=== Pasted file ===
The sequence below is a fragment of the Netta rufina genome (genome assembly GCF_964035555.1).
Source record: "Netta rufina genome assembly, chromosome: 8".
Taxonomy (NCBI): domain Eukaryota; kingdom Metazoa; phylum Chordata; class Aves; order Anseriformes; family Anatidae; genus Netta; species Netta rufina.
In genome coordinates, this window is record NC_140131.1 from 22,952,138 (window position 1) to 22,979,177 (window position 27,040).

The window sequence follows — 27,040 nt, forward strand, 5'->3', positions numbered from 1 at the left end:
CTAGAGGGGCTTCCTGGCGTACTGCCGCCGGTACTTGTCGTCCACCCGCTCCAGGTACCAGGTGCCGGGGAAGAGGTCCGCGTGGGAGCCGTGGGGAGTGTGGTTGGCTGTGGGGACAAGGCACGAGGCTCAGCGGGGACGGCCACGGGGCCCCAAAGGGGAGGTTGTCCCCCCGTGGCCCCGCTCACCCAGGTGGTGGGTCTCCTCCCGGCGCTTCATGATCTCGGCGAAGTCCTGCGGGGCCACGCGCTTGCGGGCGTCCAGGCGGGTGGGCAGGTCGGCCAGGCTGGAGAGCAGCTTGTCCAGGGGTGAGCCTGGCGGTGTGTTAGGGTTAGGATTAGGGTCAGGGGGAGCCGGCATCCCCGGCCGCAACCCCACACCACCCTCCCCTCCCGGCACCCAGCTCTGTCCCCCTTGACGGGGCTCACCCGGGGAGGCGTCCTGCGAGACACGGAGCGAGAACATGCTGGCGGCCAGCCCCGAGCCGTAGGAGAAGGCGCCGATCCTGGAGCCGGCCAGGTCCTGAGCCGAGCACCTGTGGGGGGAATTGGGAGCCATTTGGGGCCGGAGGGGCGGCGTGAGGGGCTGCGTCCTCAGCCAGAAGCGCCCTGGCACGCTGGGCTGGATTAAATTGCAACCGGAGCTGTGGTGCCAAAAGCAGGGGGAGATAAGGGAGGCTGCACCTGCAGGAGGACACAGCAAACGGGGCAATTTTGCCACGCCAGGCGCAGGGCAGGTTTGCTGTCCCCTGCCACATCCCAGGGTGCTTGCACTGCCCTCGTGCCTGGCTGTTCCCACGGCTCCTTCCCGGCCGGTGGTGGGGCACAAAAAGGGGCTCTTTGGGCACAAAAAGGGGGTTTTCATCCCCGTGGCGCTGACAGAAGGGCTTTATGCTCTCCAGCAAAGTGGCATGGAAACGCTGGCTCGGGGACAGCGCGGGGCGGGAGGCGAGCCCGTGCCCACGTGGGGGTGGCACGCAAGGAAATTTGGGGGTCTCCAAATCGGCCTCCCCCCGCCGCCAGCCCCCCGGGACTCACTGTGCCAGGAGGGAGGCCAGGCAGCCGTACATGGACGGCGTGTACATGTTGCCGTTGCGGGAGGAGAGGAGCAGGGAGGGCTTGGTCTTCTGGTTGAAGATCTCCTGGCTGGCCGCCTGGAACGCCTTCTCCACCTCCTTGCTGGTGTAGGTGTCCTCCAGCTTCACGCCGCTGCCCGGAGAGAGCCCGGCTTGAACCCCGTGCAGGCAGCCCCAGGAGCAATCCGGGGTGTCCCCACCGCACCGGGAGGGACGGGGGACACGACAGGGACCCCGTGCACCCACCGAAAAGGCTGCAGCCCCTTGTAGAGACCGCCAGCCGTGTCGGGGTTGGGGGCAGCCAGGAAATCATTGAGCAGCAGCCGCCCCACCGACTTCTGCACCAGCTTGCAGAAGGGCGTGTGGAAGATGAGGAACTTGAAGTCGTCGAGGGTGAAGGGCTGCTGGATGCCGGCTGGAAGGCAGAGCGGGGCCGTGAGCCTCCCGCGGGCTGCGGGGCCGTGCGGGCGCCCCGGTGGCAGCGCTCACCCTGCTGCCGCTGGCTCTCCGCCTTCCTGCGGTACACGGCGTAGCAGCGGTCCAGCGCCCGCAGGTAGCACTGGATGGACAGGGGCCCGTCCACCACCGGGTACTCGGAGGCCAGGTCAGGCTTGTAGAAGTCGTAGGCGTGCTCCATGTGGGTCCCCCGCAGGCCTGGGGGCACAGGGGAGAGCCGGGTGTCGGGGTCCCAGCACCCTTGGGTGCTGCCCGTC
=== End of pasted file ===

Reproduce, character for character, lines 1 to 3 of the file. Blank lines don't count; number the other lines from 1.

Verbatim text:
The sequence below is a fragment of the Netta rufina genome (genome assembly GCF_964035555.1).
Source record: "Netta rufina genome assembly, chromosome: 8".
Taxonomy (NCBI): domain Eukaryota; kingdom Metazoa; phylum Chordata; class Aves; order Anseriformes; family Anatidae; genus Netta; species Netta rufina.